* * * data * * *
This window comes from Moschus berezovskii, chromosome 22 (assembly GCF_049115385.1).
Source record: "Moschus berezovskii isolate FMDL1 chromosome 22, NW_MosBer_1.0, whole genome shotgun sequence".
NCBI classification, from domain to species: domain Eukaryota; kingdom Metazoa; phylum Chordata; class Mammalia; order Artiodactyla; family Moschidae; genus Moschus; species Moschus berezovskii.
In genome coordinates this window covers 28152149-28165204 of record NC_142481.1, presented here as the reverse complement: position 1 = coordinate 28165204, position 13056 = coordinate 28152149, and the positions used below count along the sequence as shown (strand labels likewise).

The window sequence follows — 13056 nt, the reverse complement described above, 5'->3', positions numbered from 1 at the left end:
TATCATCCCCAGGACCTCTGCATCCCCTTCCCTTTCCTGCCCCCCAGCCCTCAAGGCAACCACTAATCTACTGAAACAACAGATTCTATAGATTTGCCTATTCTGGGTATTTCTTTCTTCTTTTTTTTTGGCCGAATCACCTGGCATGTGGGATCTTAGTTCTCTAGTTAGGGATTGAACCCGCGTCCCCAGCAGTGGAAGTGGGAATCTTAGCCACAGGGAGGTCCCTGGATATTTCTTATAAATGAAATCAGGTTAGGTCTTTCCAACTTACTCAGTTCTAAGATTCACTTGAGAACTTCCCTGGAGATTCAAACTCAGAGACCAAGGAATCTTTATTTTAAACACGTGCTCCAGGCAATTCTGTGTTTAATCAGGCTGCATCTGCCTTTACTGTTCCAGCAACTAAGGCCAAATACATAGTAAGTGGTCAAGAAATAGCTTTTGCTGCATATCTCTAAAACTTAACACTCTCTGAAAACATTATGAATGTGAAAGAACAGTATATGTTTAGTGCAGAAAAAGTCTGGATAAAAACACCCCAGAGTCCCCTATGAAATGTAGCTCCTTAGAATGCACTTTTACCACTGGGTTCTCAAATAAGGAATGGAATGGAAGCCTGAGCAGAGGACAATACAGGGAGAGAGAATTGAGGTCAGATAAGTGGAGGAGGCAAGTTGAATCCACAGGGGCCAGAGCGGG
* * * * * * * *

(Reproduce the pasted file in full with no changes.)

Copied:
This window comes from Moschus berezovskii, chromosome 22 (assembly GCF_049115385.1).
Source record: "Moschus berezovskii isolate FMDL1 chromosome 22, NW_MosBer_1.0, whole genome shotgun sequence".
NCBI classification, from domain to species: domain Eukaryota; kingdom Metazoa; phylum Chordata; class Mammalia; order Artiodactyla; family Moschidae; genus Moschus; species Moschus berezovskii.
In genome coordinates this window covers 28152149-28165204 of record NC_142481.1, presented here as the reverse complement: position 1 = coordinate 28165204, position 13056 = coordinate 28152149, and the positions used below count along the sequence as shown (strand labels likewise).

The window sequence follows — 13056 nt, the reverse complement described above, 5'->3', positions numbered from 1 at the left end:
TATCATCCCCAGGACCTCTGCATCCCCTTCCCTTTCCTGCCCCCCAGCCCTCAAGGCAACCACTAATCTACTGAAACAACAGATTCTATAGATTTGCCTATTCTGGGTATTTCTTTCTTCTTTTTTTTTGGCCGAATCACCTGGCATGTGGGATCTTAGTTCTCTAGTTAGGGATTGAACCCGCGTCCCCAGCAGTGGAAGTGGGAATCTTAGCCACAGGGAGGTCCCTGGATATTTCTTATAAATGAAATCAGGTTAGGTCTTTCCAACTTACTCAGTTCTAAGATTCACTTGAGAACTTCCCTGGAGATTCAAACTCAGAGACCAAGGAATCTTTATTTTAAACACGTGCTCCAGGCAATTCTGTGTTTAATCAGGCTGCATCTGCCTTTACTGTTCCAGCAACTAAGGCCAAATACATAGTAAGTGGTCAAGAAATAGCTTTTGCTGCATATCTCTAAAACTTAACACTCTCTGAAAACATTATGAATGTGAAAGAACAGTATATGTTTAGTGCAGAAAAAGTCTGGATAAAAACACCCCAGAGTCCCCTATGAAATGTAGCTCCTTAGAATGCACTTTTACCACTGGGTTCTCAAATAAGGAATGGAATGGAAGCCTGAGCAGAGGACAATACAGGGAGAGAGAATTGAGGTCAGATAAGTGGAGGAGGCAAGTTGAATCCACAGGGGCCAGAGCGGG